GM Industry Comment: The results are due to poor animal husbandry practices

Detailed Answer: Pigs in commercial piggeries (hog farms) are born in commercial farrowing facilities that house large numbers of sows in a single building.  Once weaned, the pigs are housed communally in pens.  This results in close interaction by large numbers of pigs, which is quite different to the situation that occurs with laboratory animals.  As a result, pigs in a commercial environment can and do contract infectious diseases and these diseases can spread from one pig to another.

by Howard Vlieger and Dr. Judy Carman

A number of these diseases occur in US commercial piggeries.  Porcine Reproductive and Respiratory Syndrome (PRRS) is one of these diseases and many pigs in the US test positive for this illness.  This condition tends to cause pneumonia in pigs and many pigs in US piggeries contract varying degrees of pneumonia. The situation can become severe enough that US hog farms can cull their herd and repopulate the breeding stock.

The pigs in this study were from a PRRS-positive herd and were therefore representative of the majority of pigs on US hog farms.  Our study was a real-world study on pigs in the US.

Significant antibiotic use for months at a time is routine in PRRS-positive pigs. However, this study was a toxicology study that used human health end-points. As humans rarely go on antibiotics for several months at a time, and antibiotic use could mask heath outcomes that may occur from eating GM crops, we chose to avoid using antibiotics whenever reasonably possible.  The experienced caretakers of the pigs therefore watched and waited for signs of significant illness in the pigs before using antibiotics.  PRRS infections are often sub-clinical and clinical signs can occur sporadically in a herd of pigs. The pigs were monitored daily and at no time was it considered necessary to administer antibiotics to the pigs. One reason for this was our close attention to the cleanliness of the facilities at all times, which reduced the risk of disease.

The fact that we were able to obtain such low death rates for a PRRS-positive herd without using antibiotics signifies excellent animal husbandry, not poor. Anybody with personal experience trying to raise PRRS-positive pigs knows that some of those pigs will die for no apparent reason. Any pigs that died in the study were autopsied. The results of the autopsies were typical of pigs with a PRRS-related cause of death.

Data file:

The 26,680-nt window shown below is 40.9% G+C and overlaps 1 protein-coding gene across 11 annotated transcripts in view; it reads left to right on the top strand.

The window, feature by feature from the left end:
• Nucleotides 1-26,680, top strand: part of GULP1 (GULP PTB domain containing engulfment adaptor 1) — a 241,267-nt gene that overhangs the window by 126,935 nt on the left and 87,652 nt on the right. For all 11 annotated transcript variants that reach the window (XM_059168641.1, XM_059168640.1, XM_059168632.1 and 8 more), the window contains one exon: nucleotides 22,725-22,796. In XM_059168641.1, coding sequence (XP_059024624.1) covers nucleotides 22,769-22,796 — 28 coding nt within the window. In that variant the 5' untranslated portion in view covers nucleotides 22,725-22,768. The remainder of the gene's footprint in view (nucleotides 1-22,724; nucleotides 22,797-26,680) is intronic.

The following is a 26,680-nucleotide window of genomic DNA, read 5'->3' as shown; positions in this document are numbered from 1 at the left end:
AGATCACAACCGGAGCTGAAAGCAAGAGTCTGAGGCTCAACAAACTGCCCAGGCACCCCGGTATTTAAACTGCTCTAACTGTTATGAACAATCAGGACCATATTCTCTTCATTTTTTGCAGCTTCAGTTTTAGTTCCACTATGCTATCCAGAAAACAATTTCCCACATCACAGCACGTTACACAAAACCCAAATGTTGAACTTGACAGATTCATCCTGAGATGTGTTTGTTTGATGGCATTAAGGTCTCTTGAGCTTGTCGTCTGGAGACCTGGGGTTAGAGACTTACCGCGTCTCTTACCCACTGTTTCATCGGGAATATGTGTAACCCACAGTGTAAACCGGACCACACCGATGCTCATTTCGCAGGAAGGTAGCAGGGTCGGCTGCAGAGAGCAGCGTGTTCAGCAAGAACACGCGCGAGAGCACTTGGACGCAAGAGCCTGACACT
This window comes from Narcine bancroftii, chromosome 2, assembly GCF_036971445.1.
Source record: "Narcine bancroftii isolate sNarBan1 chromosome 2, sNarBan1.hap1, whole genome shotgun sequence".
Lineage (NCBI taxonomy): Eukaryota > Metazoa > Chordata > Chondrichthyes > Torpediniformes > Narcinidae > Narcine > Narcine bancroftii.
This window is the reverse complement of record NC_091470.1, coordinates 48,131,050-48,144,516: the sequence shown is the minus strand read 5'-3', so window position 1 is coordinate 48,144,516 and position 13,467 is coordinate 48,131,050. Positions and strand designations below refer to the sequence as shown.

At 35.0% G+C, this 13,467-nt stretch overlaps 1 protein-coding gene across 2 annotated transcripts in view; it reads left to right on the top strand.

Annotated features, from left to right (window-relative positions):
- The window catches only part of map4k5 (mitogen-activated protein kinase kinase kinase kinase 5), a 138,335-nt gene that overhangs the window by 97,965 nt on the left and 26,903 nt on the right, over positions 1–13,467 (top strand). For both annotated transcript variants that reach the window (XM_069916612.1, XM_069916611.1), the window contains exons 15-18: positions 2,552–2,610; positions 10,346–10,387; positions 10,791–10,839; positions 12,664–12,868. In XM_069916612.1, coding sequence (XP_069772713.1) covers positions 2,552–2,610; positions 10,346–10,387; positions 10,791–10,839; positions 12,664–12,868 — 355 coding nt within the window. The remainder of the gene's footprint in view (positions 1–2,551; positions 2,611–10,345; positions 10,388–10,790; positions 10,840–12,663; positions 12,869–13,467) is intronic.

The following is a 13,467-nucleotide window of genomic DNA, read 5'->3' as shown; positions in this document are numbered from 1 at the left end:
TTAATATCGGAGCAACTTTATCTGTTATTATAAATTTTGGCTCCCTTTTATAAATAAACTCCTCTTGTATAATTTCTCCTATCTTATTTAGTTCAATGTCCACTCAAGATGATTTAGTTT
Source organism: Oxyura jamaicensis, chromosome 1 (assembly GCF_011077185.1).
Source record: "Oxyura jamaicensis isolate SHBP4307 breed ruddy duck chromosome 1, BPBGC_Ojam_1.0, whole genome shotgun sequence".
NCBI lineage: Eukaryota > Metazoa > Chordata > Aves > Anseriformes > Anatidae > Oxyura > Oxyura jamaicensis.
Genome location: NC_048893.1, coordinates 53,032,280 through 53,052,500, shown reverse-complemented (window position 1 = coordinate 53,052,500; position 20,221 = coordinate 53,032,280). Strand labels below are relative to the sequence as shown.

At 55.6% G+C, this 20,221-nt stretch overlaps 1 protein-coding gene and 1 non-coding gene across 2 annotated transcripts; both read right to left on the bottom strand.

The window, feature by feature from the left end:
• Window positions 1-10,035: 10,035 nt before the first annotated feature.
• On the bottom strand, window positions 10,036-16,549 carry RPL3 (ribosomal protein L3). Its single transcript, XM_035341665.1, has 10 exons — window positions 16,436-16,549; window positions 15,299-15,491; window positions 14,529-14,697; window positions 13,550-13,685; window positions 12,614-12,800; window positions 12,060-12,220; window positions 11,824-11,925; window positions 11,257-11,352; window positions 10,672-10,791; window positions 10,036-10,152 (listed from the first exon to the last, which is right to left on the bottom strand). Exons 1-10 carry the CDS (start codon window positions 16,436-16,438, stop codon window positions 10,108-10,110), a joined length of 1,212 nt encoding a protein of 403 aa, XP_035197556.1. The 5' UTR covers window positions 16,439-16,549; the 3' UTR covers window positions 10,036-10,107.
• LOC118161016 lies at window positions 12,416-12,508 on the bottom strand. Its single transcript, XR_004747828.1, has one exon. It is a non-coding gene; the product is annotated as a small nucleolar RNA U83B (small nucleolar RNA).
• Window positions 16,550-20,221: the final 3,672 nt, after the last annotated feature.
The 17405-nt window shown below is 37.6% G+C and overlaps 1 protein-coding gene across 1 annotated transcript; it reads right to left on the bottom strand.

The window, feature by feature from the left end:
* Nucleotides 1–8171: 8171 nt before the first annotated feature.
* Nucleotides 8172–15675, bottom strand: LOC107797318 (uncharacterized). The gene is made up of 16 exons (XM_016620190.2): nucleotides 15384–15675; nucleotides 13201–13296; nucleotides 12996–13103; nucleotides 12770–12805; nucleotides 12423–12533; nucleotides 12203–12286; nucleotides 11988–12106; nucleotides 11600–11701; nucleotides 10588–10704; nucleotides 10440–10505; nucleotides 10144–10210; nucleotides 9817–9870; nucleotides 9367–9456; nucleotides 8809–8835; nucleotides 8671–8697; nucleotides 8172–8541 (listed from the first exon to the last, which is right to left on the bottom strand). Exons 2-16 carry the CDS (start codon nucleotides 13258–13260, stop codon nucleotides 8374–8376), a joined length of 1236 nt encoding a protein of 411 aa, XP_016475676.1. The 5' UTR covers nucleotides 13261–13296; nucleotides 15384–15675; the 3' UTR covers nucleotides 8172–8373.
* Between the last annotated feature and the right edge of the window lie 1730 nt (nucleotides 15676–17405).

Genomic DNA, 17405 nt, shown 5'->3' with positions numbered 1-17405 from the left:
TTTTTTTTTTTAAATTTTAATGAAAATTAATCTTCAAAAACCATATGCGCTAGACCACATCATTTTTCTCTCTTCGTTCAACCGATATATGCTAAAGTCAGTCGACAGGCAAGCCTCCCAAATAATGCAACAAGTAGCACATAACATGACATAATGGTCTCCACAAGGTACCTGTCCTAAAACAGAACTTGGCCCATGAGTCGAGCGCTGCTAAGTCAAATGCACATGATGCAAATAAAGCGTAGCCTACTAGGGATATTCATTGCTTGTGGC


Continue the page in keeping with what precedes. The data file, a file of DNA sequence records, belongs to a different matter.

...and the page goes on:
It is important to understand that both the GM-fed and non-GM-fed pigs gained weight (and gained weight at comparable rates) and appeared healthy. The reason why we had a relatively high level of apparent pneumonia in the pigs is straightforward – any pig with any evidence whatsoever of pneumonia at the autopsies, no matter now small, even if it was only a few tiny spots on the lung, was classified as having pneumonia.  We therefore included a considerable amount of sub-clinical pneumonia in our measurement of pneumonia.  It is also important to note that all the pigs passed the normal inspection by a government inspector at the slaughter house upon delivery.

Furthermore, the amount of pneumonia was the same in both the GM-fed and non-GM fed groups, indicating that PRRS was evenly-distributed across both these groups and therefore could have no bearing on the increase we saw in uterine weight and severe stomach inflammation in the GM-fed pigs.  In addition, there is no evidence that we are aware of that PRRS is associated with stomach inflammation.

It is also the case that, except for the person who ensured that the correct group of pigs was fed the correct GM or non-GM diet, all the animal handlers were blinded as to which pigs were fed GM feed and which were fed non-GM feed. Therefore, they could not influence the results of the study.

In summary, the pigs in this study experienced excellent animal husbandry and the results of the study cannot be due to animal husbandry issues.